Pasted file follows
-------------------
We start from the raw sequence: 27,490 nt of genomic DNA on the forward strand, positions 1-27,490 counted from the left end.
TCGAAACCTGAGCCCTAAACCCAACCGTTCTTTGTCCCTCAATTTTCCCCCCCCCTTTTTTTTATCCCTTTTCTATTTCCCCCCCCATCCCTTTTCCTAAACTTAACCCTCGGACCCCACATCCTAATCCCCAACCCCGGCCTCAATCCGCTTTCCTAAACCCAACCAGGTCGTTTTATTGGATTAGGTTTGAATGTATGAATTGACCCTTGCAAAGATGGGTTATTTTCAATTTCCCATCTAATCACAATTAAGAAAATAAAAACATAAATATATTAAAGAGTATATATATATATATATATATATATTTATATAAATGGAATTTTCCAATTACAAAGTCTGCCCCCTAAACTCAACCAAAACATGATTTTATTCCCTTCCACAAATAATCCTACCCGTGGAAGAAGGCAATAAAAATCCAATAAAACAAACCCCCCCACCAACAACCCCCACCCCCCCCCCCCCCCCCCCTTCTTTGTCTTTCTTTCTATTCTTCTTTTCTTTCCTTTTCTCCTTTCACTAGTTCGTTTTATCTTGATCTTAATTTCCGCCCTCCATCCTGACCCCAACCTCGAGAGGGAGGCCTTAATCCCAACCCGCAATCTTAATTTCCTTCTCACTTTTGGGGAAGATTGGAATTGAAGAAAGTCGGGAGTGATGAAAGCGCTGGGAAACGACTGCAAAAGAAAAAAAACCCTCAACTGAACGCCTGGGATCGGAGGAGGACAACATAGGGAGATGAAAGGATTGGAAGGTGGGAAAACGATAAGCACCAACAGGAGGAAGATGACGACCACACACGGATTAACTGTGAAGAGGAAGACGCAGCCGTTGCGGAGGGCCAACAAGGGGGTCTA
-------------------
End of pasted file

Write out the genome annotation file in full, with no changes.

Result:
We start from the raw sequence: 27,490 nt of genomic DNA on the forward strand, positions 1-27,490 counted from the left end.
TCGAAACCTGAGCCCTAAACCCAACCGTTCTTTGTCCCTCAATTTTCCCCCCCCCTTTTTTTTATCCCTTTTCTATTTCCCCCCCCATCCCTTTTCCTAAACTTAACCCTCGGACCCCACATCCTAATCCCCAACCCCGGCCTCAATCCGCTTTCCTAAACCCAACCAGGTCGTTTTATTGGATTAGGTTTGAATGTATGAATTGACCCTTGCAAAGATGGGTTATTTTCAATTTCCCATCTAATCACAATTAAGAAAATAAAAACATAAATATATTAAAGAGTATATATATATATATATATATATATTTATATAAATGGAATTTTCCAATTACAAAGTCTGCCCCCTAAACTCAACCAAAACATGATTTTATTCCCTTCCACAAATAATCCTACCCGTGGAAGAAGGCAATAAAAATCCAATAAAACAAACCCCCCCACCAACAACCCCCACCCCCCCCCCCCCCCCCCCTTCTTTGTCTTTCTTTCTATTCTTCTTTTCTTTCCTTTTCTCCTTTCACTAGTTCGTTTTATCTTGATCTTAATTTCCGCCCTCCATCCTGACCCCAACCTCGAGAGGGAGGCCTTAATCCCAACCCGCAATCTTAATTTCCTTCTCACTTTTGGGGAAGATTGGAATTGAAGAAAGTCGGGAGTGATGAAAGCGCTGGGAAACGACTGCAAAAGAAAAAAAACCCTCAACTGAACGCCTGGGATCGGAGGAGGACAACATAGGGAGATGAAAGGATTGGAAGGTGGGAAAACGATAAGCACCAACAGGAGGAAGATGACGACCACACACGGATTAACTGTGAAGAGGAAGACGCAGCCGTTGCGGAGGGCCAACAAGGGGGTCTA